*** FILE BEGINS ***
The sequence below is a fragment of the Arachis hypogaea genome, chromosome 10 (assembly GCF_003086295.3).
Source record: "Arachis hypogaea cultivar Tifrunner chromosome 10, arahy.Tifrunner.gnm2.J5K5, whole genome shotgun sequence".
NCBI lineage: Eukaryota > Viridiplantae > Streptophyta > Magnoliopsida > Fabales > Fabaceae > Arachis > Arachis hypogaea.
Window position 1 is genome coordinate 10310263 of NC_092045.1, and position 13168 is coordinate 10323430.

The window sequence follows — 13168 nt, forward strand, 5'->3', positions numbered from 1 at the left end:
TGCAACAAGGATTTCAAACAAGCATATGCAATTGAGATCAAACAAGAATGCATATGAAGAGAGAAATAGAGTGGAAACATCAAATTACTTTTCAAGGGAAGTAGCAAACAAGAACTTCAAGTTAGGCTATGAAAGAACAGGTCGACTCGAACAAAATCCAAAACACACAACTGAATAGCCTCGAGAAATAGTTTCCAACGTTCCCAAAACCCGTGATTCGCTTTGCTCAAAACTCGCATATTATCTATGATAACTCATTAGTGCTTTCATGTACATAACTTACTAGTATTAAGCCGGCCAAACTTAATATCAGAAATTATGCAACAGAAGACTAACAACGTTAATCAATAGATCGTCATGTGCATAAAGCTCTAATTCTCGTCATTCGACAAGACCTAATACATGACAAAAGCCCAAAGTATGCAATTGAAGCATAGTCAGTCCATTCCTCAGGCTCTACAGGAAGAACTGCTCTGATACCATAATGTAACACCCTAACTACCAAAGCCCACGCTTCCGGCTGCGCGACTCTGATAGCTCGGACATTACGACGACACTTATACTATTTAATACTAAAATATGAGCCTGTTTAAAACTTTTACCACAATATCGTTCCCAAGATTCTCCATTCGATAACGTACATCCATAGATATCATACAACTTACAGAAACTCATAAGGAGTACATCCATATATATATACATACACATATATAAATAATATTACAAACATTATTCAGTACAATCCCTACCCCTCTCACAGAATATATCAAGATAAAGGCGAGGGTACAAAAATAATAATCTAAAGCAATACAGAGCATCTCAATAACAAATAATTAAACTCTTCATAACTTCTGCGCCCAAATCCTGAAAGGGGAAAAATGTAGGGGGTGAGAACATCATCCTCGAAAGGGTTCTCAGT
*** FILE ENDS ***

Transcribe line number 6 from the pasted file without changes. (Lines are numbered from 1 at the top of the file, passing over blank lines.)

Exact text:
TGCAACAAGGATTTCAAACAAGCATATGCAATTGAGATCAAACAAGAATGCATATGAAGAGAGAAATAGAGTGGAAACATCAAATTACTTTTCAAGGGAAGTAGCAAACAAGAACTTCAAGTTAGGCTATGAAAGAACAGGTCGACTCGAACAAAATCCAAAACACACAACTGAATAGCCTCGAGAAATAGTTTCCAACGTTCCCAAAACCCGTGATTCGCTTTGCTCAAAACTCGCATATTATCTATGATAACTCATTAGTGCTTTCATGTACATAACTTACTAGTATTAAGCCGGCCAAACTTAATATCAGAAATTATGCAACAGAAGACTAACAACGTTAATCAATAGATCGTCATGTGCATAAAGCTCTAATTCTCGTCATTCGACAAGACCTAATACATGACAAAAGCCCAAAGTATGCAATTGAAGCATAGTCAGTCCATTCCTCAGGCTCTACAGGAAGAACTGCTCTGATACCATAATGTAACACCCTAACTACCAAAGCCCACGCTTCCGGCTGCGCGACTCTGATAGCTCGGACATTACGACGACACTTATACTATTTAATACTAAAATATGAGCCTGTTTAAAACTTTTACCACAATATCGTTCCCAAGATTCTCCATTCGATAACGTACATCCATAGATATCATACAACTTACAGAAACTCATAAGGAGTACATCCATATATATATACATACACATATATAAATAATATTACAAACATTATTCAGTACAATCCCTACCCCTCTCACAGAATATATCAAGATAAAGGCGAGGGTACAAAAATAATAATCTAAAGCAATACAGAGCATCTCAATAACAAATAATTAAACTCTTCATAACTTCTGCGCCCAAATCCTGAAAGGGGAAAAATGTAGGGGGTGAGAACATCATCCTCGAAAGGGTTCTCAGT